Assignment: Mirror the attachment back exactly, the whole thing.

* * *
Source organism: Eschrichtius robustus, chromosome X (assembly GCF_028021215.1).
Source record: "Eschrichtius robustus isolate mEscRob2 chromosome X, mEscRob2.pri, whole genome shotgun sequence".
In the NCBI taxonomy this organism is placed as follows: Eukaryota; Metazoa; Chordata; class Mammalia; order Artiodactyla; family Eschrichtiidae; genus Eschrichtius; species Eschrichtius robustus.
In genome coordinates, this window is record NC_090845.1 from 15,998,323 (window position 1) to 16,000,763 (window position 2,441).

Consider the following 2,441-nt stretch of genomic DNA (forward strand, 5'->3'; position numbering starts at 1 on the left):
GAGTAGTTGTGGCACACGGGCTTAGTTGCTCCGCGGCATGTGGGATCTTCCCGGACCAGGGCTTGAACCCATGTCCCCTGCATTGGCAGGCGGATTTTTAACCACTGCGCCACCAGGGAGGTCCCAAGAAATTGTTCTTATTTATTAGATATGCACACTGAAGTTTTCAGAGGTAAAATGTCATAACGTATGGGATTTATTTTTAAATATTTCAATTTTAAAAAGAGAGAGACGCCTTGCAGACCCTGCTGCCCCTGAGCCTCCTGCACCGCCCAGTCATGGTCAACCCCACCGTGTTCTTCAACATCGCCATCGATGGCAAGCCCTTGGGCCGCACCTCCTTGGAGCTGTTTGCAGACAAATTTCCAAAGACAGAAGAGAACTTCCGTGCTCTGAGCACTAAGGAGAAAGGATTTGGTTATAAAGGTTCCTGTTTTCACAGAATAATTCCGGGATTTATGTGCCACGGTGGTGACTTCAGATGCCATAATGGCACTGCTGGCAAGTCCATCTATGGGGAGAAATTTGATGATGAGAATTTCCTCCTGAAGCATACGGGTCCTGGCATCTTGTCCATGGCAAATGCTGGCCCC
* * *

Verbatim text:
Source organism: Eschrichtius robustus, chromosome X (assembly GCF_028021215.1).
Source record: "Eschrichtius robustus isolate mEscRob2 chromosome X, mEscRob2.pri, whole genome shotgun sequence".
In the NCBI taxonomy this organism is placed as follows: Eukaryota; Metazoa; Chordata; class Mammalia; order Artiodactyla; family Eschrichtiidae; genus Eschrichtius; species Eschrichtius robustus.
In genome coordinates, this window is record NC_090845.1 from 15,998,323 (window position 1) to 16,000,763 (window position 2,441).

Consider the following 2,441-nt stretch of genomic DNA (forward strand, 5'->3'; position numbering starts at 1 on the left):
GAGTAGTTGTGGCACACGGGCTTAGTTGCTCCGCGGCATGTGGGATCTTCCCGGACCAGGGCTTGAACCCATGTCCCCTGCATTGGCAGGCGGATTTTTAACCACTGCGCCACCAGGGAGGTCCCAAGAAATTGTTCTTATTTATTAGATATGCACACTGAAGTTTTCAGAGGTAAAATGTCATAACGTATGGGATTTATTTTTAAATATTTCAATTTTAAAAAGAGAGAGACGCCTTGCAGACCCTGCTGCCCCTGAGCCTCCTGCACCGCCCAGTCATGGTCAACCCCACCGTGTTCTTCAACATCGCCATCGATGGCAAGCCCTTGGGCCGCACCTCCTTGGAGCTGTTTGCAGACAAATTTCCAAAGACAGAAGAGAACTTCCGTGCTCTGAGCACTAAGGAGAAAGGATTTGGTTATAAAGGTTCCTGTTTTCACAGAATAATTCCGGGATTTATGTGCCACGGTGGTGACTTCAGATGCCATAATGGCACTGCTGGCAAGTCCATCTATGGGGAGAAATTTGATGATGAGAATTTCCTCCTGAAGCATACGGGTCCTGGCATCTTGTCCATGGCAAATGCTGGCCCC